What we see as a blurry paradisaical fog in `Waterlilies' was, through Monet's clouded eyes, an exact representation of reality

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A team of scientists in San Diego has identified something called mirror agnosia or "looking-glass syndrome", to explain why some people, staring into a mirror, think that the objects they can see are floating in the mirror's mercurial depths rather than merely being reflections. Patients under inspection would bang their hands against the mirror in trying to reach "inside" it.

The syndrome is generally found in people who have had a stroke, or suffer from migraines, or have damaged the right side of their brain and no longer recognise things located on their left side. (I know, it all sounds as mad as Mike Tyson, but stay with it). Because of the mirror connection, some Californian has called it an "Alice in Wonderland Syndrome". It took only a couple of minutes for someone else to deduce that Lewis Carroll must himself have suffered from it. And next thing you know, The Daily Telegraph is claiming that Alice "was a figment of Carroll's migraine".

I see. So the master of Victorian surrealism wrote the way he did because he had chronic headaches? He invented Jabberwocky, the Frog Footman and the croquet flamingoes because of a disordered, rather than an inspired sensibility? What utter nonsense. But then, coincidentally, I met a neurologist called Russell, who spends his time studying the brain's response to certain stimuli. He said he had no problem with the Carroll-wrote-Alice-because- he-was-barmy syndrome. "I mean," he said, "Look at Monet..."

Russell has published an article in The Lancet that tries to diagnose why Monet painted the way he did. Digging out the magazine, I discovered there's a whole platoon of doctors out there, with names like Ravin and Skaff, devoted to the study of eye disease among Degas, Pissarro et al. They had already established that Monet had developed cataracts late in life, and that what we see, in "Waterlilies", as a blurry paradisaical fog was for him an exact representation of reality; but then, that's what you expect when someone's old and failing (Monet's eyes clouded over in his sixties; he died at 86).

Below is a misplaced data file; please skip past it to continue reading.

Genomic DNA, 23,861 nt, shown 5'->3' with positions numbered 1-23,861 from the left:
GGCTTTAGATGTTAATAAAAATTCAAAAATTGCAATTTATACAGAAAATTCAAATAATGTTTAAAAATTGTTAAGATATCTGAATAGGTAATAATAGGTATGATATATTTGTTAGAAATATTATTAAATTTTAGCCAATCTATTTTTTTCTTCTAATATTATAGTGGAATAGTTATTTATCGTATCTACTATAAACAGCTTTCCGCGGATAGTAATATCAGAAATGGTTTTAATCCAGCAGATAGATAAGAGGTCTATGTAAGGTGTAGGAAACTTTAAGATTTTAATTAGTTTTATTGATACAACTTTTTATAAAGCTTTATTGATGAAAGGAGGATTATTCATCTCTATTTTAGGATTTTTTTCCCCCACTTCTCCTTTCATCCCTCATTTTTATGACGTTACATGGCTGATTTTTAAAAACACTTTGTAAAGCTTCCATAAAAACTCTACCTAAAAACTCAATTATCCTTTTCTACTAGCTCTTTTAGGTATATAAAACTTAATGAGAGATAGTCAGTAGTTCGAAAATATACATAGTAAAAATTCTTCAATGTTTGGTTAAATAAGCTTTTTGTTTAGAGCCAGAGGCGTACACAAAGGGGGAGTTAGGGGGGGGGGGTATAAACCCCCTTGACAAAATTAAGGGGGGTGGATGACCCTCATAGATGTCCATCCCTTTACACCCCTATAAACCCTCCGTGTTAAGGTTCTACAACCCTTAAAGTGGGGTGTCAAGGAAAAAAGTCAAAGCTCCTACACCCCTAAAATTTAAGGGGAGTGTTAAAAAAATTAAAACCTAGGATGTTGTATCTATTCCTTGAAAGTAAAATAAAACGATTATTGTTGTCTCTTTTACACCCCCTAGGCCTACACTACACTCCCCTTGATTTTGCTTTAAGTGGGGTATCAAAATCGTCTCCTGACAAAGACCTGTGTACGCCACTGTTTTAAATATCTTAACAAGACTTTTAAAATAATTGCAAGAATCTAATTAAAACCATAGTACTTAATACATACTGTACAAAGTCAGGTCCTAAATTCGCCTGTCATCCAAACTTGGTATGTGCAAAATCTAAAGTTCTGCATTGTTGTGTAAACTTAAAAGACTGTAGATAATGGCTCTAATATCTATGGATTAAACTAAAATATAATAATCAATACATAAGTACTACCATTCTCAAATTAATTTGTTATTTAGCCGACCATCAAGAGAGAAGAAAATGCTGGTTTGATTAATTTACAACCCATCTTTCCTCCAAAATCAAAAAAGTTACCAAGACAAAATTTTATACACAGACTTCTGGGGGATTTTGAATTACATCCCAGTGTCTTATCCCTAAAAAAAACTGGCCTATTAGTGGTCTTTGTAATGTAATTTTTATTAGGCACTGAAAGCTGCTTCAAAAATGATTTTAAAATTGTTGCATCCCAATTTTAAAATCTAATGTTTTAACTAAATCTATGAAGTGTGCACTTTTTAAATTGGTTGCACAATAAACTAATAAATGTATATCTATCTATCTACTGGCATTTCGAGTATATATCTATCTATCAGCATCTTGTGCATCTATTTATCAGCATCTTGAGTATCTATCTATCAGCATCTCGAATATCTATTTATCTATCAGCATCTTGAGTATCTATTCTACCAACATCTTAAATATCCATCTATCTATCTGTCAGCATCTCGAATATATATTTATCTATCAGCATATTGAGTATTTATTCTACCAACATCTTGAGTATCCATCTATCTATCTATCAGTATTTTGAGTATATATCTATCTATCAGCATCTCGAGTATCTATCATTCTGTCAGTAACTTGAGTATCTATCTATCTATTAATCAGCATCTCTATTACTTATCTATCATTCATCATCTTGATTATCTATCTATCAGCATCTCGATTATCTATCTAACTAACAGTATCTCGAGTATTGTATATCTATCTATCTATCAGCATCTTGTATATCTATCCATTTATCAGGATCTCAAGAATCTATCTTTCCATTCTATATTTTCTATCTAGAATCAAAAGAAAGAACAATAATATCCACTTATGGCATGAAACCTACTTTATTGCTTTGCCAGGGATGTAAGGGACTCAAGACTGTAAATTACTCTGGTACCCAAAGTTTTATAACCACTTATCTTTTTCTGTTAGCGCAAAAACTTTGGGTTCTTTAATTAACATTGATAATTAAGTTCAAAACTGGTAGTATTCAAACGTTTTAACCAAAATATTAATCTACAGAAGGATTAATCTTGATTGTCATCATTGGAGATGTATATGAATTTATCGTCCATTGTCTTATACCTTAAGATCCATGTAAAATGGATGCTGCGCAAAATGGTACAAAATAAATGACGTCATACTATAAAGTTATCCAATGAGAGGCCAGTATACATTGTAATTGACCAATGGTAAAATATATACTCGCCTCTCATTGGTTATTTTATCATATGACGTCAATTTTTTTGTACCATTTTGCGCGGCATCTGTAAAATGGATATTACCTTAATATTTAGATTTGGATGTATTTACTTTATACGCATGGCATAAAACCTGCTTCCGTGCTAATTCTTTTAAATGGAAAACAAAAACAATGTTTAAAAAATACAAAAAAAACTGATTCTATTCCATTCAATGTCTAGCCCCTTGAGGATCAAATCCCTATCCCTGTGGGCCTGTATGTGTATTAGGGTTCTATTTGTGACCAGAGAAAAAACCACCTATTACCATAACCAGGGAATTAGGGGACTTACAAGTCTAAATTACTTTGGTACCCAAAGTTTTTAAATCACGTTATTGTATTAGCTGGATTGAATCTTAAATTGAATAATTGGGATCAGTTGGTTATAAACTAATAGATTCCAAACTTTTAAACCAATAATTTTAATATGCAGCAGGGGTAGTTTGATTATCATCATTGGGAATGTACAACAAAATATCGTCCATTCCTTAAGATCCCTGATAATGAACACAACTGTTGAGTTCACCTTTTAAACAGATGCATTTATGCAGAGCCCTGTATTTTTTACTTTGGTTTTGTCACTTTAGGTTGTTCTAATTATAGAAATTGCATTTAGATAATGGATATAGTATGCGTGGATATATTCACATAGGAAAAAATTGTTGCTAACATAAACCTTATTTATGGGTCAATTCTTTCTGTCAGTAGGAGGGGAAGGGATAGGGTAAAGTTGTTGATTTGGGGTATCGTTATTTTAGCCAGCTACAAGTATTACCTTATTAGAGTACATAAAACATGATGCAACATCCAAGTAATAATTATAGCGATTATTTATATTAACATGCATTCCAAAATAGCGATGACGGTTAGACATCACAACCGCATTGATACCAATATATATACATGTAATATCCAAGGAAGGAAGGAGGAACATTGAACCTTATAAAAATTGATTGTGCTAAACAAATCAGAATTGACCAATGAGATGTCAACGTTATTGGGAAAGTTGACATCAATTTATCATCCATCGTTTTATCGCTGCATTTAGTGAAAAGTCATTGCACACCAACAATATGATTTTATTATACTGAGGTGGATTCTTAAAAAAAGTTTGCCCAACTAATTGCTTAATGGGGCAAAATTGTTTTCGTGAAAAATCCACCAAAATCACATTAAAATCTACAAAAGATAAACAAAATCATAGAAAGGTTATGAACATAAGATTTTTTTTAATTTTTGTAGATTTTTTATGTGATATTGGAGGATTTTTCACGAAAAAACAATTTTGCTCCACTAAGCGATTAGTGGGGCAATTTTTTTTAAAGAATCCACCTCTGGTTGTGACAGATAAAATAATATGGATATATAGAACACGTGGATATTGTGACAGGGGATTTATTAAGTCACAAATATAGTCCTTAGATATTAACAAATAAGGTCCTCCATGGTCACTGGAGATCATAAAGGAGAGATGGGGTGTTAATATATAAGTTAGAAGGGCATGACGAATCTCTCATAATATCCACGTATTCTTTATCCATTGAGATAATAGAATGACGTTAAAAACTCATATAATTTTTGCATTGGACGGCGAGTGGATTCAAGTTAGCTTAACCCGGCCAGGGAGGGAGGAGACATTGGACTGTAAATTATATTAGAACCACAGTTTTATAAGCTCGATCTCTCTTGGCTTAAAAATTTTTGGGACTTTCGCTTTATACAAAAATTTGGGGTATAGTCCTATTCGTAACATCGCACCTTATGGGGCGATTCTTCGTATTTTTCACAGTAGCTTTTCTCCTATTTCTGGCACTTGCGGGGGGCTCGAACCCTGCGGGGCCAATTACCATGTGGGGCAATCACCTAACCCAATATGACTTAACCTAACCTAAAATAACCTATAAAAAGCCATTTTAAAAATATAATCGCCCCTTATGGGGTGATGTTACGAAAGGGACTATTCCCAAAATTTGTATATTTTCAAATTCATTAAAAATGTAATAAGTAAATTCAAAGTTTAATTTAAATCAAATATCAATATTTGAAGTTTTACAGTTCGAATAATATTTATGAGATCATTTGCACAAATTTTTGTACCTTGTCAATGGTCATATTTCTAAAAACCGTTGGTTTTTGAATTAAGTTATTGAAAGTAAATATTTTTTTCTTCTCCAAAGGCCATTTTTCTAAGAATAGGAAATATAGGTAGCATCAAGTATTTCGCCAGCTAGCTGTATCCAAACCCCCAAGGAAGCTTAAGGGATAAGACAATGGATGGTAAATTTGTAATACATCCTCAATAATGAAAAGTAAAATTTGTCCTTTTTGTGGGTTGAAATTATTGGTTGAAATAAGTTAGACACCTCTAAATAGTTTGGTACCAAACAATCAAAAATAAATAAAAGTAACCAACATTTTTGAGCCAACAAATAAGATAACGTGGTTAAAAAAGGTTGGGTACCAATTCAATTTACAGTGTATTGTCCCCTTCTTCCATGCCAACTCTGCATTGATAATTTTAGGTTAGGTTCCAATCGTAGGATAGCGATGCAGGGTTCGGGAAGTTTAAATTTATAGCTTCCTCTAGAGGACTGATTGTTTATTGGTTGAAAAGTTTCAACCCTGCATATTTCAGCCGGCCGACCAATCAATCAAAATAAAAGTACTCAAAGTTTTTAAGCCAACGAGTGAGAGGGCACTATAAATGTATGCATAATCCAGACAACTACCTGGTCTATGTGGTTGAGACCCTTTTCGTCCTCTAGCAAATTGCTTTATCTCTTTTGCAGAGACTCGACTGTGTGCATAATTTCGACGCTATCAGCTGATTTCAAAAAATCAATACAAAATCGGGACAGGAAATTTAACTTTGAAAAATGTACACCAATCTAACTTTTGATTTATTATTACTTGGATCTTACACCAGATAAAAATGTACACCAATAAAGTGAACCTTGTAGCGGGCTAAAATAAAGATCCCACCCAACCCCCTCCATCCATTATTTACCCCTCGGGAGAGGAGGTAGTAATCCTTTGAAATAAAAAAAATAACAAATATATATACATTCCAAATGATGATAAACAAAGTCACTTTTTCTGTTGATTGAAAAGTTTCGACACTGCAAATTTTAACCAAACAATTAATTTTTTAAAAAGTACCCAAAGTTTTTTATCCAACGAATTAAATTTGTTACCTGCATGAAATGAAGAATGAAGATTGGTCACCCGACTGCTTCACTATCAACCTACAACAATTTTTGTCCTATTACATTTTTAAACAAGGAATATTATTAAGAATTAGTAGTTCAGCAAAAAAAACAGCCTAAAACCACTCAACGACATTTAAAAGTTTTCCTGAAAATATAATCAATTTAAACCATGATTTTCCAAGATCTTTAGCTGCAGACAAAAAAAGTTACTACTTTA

What Russell found out was what Monet's eyesight was like in his prime. He'd had a patient called Monet, a great-grand-nephew of the great man, with a wasting eye condition called myotonic dystrophy, which starts in your middle years, gets worse, and eventually gives you cataracts - and is hereditary, though it jumps generations.

Claude Monet, said Russell, had started life as a pin-sharp draughtsman, but was drawn towards indistinctness, distortion and colour-blending while still in his twenties. Why? Because his eyesight was changing. Just look at the properties of myotonic dystrophy: "Initially, these consist of punctate, iridescent, white and/or multi-coloured opacities, especially in the posterior subcapsular region, sparing the central portion of the lens, progressing to rosette-type cataracts with radiating spokes, and then to reticulation of the lens cortex." That, ladies and gentlemen, is a definition of the inner landscape of Impressionism.

Or is it? I've also been told that El Greco painted his saints with long faces because he suffered from some disabling strabismus. Next they'll say that Joyce wrote Finnegans Wake out of some pun-inducing mental frenzy, and Damien Hirst's cow-slicing aesthetic derives from a zoophobic condition you can cure with antibiotics. I don't believe it's that simple. You can blame genius on all manner of physiological kinks, but you can't account for it all. No amount of learned articles in The Lancet will satisfactorily explain, say, Mr Dale Winton.